Cesar Quilodran, Imperial College London
Fast data assimilation for improved ocean weather forecasting over the North Brazil Current
Abstract: Atmosphere and ocean coupled models are characterised by their high dimensionality and nonlinearity. The application of data assimilation techniques over these models, in order to improve their forecasting, can be tempting but, unfortunately, very computationally expensive. This research utilises a procedure based in (Frolov et al., 2009) where a Kalman Filter is applied onto a reduced dimensionality space, i.e. a projection of the full space coupled model.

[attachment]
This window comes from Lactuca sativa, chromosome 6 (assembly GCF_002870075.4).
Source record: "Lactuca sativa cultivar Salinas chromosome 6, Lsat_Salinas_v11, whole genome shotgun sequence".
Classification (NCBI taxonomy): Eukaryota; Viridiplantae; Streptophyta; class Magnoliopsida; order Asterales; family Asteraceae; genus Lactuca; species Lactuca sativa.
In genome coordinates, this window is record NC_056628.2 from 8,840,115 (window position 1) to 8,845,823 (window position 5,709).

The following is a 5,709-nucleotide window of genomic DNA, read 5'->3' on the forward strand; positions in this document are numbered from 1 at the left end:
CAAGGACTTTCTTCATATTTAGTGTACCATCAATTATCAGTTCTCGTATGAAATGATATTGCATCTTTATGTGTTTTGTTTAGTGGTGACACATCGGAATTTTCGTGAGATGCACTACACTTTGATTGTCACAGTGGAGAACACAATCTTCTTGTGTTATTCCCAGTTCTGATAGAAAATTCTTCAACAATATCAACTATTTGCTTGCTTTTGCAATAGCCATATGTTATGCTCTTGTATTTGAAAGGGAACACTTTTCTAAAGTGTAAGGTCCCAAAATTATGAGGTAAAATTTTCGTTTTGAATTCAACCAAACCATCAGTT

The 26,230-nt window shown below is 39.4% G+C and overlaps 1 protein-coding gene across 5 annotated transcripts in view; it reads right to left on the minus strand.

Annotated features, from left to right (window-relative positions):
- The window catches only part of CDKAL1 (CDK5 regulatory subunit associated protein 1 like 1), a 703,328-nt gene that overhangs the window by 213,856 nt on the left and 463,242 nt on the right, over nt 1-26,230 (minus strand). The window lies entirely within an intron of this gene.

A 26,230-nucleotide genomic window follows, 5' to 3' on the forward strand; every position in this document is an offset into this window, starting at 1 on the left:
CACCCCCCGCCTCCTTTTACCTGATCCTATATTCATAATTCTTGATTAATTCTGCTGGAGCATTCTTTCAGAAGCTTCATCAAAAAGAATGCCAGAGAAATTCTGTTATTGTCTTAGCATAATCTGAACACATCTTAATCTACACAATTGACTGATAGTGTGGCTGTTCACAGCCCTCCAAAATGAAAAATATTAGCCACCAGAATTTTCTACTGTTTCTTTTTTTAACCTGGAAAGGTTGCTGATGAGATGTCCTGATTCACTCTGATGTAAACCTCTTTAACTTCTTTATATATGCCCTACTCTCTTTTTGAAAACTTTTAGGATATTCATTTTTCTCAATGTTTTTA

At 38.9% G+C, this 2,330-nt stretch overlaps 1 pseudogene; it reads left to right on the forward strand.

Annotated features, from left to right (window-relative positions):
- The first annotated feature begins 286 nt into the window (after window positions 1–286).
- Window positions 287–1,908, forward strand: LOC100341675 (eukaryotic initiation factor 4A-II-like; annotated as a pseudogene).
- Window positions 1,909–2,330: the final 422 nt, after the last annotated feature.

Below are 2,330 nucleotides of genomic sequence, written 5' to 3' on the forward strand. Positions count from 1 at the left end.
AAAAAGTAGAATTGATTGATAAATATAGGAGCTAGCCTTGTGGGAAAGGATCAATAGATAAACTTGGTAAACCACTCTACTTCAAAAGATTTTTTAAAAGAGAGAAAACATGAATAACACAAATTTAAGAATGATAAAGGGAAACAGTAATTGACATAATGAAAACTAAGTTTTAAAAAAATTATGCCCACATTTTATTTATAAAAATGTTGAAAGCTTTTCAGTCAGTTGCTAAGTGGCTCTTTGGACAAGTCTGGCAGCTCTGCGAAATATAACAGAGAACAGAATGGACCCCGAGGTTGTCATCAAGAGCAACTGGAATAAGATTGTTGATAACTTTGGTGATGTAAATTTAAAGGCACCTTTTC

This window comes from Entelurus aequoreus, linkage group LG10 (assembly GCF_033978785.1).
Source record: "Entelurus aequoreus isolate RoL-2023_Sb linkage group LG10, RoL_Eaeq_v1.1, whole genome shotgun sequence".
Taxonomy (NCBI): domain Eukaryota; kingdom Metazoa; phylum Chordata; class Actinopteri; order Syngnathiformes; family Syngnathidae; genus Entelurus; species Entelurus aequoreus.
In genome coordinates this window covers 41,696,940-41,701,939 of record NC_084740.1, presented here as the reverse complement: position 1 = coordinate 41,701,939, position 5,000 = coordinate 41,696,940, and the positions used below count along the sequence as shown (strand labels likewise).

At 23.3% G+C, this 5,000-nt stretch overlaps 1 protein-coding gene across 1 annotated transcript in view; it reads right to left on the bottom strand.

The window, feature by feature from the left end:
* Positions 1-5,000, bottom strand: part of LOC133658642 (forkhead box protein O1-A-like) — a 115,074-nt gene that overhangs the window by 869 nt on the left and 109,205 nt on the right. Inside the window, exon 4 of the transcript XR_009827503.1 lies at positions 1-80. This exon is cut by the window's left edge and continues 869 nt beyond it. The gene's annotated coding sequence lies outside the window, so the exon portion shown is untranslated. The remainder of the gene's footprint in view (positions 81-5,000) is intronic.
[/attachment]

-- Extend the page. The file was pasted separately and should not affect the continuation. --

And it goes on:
The area of study is the North Brazil Current. Daily inputs are obtained from a 10 km resolution hindcast ROMS model (full space FS), during the period of 2001-2010. The procedure consists of two stages: offline and online. During the offline stage, an Empirical Orthogonal Function (EOF) analysis is applied on FS to reduce its high dimensionality. Since this is a rather memory consuming task, the grid is divided into sub grids where the EOF analysis is performed individually. The compound of these sub problems creates the reduced space (RS). An adequate amount of EOFs are retained. Here, the first 50 EOFs hold ~85% of the variability when sea surface temperature (SST), sea surface height (SSH), and U and V current components are considered. The retained variability ranges from 79 to 99.8% when using different combinations of these four variables. In order to create short-range forecasts, the RS is trained using an autoregressive artificial neural network (ANN). The sensibility of the ANN will strongly depend, but not exclusively, on the selected combination of the four variables. An Ensemble Kalman Filter is utilised during the online stage, where the ANN provides short-range forecasts from the ensembles. Observational data is obtained from GHRSST, AVISO, and OSCAR to assimilate and validate SST, SSH and currents, respectively. In general, it is possible to assimilate 30 days in less than 30 minutes, without the use of a “supercomputer”. Forecasting by using this methodology is yet to be assessed, but promising